Romanization of Wu Chinese

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Wu Chinese has three major schools of romanization.

Contents

The most popular school, Common Wu Pinyin (通用吴语拼音), was developed by amateur language clubs and local learners. There are two competing schemes; both adhere to the International Phonetic Alphabet (IPA) and are very similar to each other. The initial scheme was "Wu Chinese Society pinyin" (吴语协会拼音, developed around 2005), [1] and it formed the basis of "Wugniu pinyin" (吴语学堂拼音, around 2016). [2] Wu Chinese Society pinyin in general does not mark tones. [3] The name Wugniu comes from the Shanghainese pronunciation of 吴语. Either of them is the default romanization scheme in most learning materials.

The second school is the Latin Phonetic Method (吴语拉丁式注音法, French-Wu or Fawu [法吴]). Its use is in decline. It utilizes the similarities between French and Wu phonetics and thus adheres to both IPA and French orthography. It was developed in 2003 by a Shanghai-born surgeon based in Lyon, France. [4] [5]

The final, and least used school, adheres to Mandarin-Putonghua pinyin as sanctioned by the State Council. It is the only school developed by professional linguists, mostly working in state-administered universities. While more than 20 competing schemes within this school have been published since the 1980s, the most notable one is the Shanghainese Pinyin (上海话拼音方案, often shortened to Qian's Pin [钱拼]), developed by Qian Nairong in 2006. [6]

Comparison chart

All examples are given in Shanghainese and Suzhounese

Initials

IPA Romanization schemesCharacters
Wu Chinese SocietyWugniuFrench-WuQian's Pinyin
p pppb巴百
phphphp怕捧
b bbbbh旁别
m mmmmh没母
ˀm'mmmhm闷美
f ffff夫反
v vvvfh佛犯
ˀvvvvhv [7]
t tttd多德
thththt体通
d ddddh地同
n nnnnh, -n纳努
ˀn'nnnhng囡呢
ȵ [8] nygngnnh尼女
ˀȵ'nygnknn研妞
l llllh勒路
ˀl'lllhl拎了
ts tststzz子张
tsʰtshtshtsc超参
s ssss书三
z zzzsh传食
cccj居尖
tɕʰchchchq曲青
jjdjjh求极
ɕ shshxx需血
ʑ zhzhjxh谢墙
k kkkg工各
khkhkhk苦客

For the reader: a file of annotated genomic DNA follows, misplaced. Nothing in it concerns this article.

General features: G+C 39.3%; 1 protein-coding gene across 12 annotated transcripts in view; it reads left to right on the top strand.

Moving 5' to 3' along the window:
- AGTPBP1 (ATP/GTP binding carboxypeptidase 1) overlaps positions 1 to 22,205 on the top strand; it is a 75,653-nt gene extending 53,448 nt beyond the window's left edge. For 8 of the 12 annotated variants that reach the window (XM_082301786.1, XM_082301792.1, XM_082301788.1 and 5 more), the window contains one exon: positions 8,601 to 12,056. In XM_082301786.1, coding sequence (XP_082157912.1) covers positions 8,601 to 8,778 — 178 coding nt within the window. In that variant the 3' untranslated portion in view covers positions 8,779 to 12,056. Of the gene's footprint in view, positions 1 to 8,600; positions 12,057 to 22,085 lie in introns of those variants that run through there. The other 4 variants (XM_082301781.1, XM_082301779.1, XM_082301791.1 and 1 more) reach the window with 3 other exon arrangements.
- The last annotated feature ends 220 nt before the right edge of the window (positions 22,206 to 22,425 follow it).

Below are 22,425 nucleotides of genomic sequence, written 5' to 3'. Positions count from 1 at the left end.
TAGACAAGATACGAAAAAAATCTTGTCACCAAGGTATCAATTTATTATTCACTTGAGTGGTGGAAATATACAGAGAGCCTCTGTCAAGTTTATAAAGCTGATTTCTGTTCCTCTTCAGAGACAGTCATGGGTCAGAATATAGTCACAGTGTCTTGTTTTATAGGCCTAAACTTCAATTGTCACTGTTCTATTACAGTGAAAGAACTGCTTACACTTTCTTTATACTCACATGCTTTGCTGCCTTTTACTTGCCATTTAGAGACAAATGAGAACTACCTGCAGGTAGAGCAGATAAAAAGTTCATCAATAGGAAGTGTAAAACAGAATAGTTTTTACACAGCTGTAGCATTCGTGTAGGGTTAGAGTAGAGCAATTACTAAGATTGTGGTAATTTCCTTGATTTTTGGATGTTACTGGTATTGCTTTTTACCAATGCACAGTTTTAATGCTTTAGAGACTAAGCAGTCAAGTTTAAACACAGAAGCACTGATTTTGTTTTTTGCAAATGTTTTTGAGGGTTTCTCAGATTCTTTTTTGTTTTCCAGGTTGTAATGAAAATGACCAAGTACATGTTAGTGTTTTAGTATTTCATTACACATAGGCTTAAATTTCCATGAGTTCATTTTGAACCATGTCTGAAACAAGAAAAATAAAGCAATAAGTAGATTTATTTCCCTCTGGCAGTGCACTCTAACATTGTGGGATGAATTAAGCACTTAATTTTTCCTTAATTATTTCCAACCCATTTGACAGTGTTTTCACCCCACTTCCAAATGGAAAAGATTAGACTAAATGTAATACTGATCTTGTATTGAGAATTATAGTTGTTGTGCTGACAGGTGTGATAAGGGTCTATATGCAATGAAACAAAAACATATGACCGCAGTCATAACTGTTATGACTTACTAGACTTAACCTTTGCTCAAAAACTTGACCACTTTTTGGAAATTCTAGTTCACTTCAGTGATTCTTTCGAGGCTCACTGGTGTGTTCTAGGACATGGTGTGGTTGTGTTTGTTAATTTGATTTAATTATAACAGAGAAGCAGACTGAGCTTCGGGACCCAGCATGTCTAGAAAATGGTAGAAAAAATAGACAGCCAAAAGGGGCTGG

ɡ ggggh共搞
ŋ ngngngnhg-, -ng鹅牙
ˀŋngngnkng我砑
h hhhh好黑
ɦ gh / w / y [9] gh / w / y [9] rhh红合

Finals

Shanghainese IPA Suzhounese IPA [10] Romanization schemesCharacters
Wu Chinese SocietyWugniuFrench-WuQian's Pinyin
a ɑ aaaa
uauauauaua
iaiaiaiaia
o o ooauo
ioioioioiauio
ɿ [8] ɿyyyy
-ʮ [8] yuyuyy
i i iiii
u u uuuu
-əuououuu
y y iuiuü(y)u
ɛ ɛ aeaeeae
e [8] eeee
uaeuaeueue
ɔ æ auauoao
iauiauioiao
ɤ øʏeueuoeou
iøʏieuieuioeiou
-ieieii
ø ø oeoeeuoe
uoeuoeueuuoe
ioeioeieuioe
ããananaenan
uanuanuaenuan
ianianiaenian
ɑ̃ɑ̃aonaonanang
uɑ̃uɑ̃uaonuaonuanuang
iɑ̃iɑ̃iaoniaonianiang
onononong
ioŋioŋionionioniong
ənəneneneneng
uənuənuenuenuenueng
inininininin
ynyniuiniunün(y)un
ɐʔaehaeqaqak
uɐʔuaʔuaehuaequaquak
iɐʔiaʔiaehiaeqiaqiak
yɪʔyaʔiuaehiuaequiqyuik
ɐʔɑʔahaqaqak
uɐʔuɑʔuahuaquaquak
iɐʔiɑʔiahiaqiaqiak
əʔəʔeheqeqek
uəʔuəʔuehuequequek
iɪʔiəʔihiqiqik
yɪʔyəʔiuihiuquiqyuik
ohoqoqok
ioʔioʔiohioqioqiok
ɦələlrererer
mmmm
nnnn
ŋ̍ŋ̍ngngngng

Tones

Shanghainese IPA Suzhounese IPA [10] Wenzhounese IPA [11] Romanization schemesCharacters
Wu Chinese SocietyWugniuFrench-WuQian's Pinyin
˥˧(53)˥(44)˧(33)11天听知
-˨˨˦(223)˨˧(23)12人华词
-˥˩(51)˧˥(35)23可海洗
--˧˥(35)24尾有近
˨˨˥(334)˥˨˦(523)˥˨(42)35去会唱
˩˩˧(113)˨˧˩(231)˨˧(23)36定烂自
˥(55)˥˧(43)˨˩˧(213)47只不结
˩˨(12)˨˧(23)˨˩˧(213)48日绝缚

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References

  1. "吴语通用拼音教程: 学习吴语自己的拼音". 吴语公众号. 26 April 2020. Archived from the original on 7 August 2021.
  2. "吴语学堂,重新出发". 吴语学堂. 18 March 2018. Archived from the original on 7 August 2021 via Zhihu.
  3. – Wu chinese (Tones)
  4. 唐骋华; 孔亮 (19 August 2007). "都市年轻人为传承上海方言走到一起". Youth Daily [青年报] (in Chinese). Shanghai. Archived from the original on 29 June 2013.
  5. "吳語拼音草案" (in Chinese). Archived from the original on 4 March 2010.
  6. Qian, Nairong (6 December 2006). "首届国际上海方言学术研讨会审定上海话拼音方案". 北大中文论坛 (in Chinese). Archived from the original on 16 February 2021.
  7. 出现在三个或以上音节的语音词的第一个音节。
  8. 1 2 3 4 [ᴇ ɿ ʮ ȵ] are Sinological extensions to the International Phonetic Alphabet that are not part of the official IPA
  9. 1 2 If the final begins with "u" or "i", this initial is written with "w" or "y", respectively. If the "u" or "i" is part of the medial, it is replaced by the "w" or "y".
  10. 1 2 刑雯芝 (3 February 2018). Shíyòng Sūzhōuhuà实用苏州话[Practical Suzhou Dialect] (in Simplified Chinese, Wu Chinese, and English). Peking University Press. ISBN   978-7-301-18998-6.
  11. Wenzhou dialect has eight tones, each of which is divided into yin and yang according to the clarity and turbidity. The tones are indicated by numbers, 1, 2, 3, and 4 are the four tones that go up and down respectively, and the yin and yang are divided by the initials..